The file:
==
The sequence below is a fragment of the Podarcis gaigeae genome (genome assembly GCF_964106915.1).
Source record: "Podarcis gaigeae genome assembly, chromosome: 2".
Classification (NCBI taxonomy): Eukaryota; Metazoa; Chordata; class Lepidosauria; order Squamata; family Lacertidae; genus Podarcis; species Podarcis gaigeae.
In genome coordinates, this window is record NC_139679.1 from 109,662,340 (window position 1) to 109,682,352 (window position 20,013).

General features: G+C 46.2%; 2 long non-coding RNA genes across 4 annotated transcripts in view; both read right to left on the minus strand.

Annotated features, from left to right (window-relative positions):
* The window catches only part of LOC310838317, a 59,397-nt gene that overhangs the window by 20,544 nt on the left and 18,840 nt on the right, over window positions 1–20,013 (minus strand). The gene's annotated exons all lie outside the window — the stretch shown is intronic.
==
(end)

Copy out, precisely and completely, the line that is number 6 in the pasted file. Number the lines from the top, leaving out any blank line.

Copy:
Annotated features, from left to right (window-relative positions):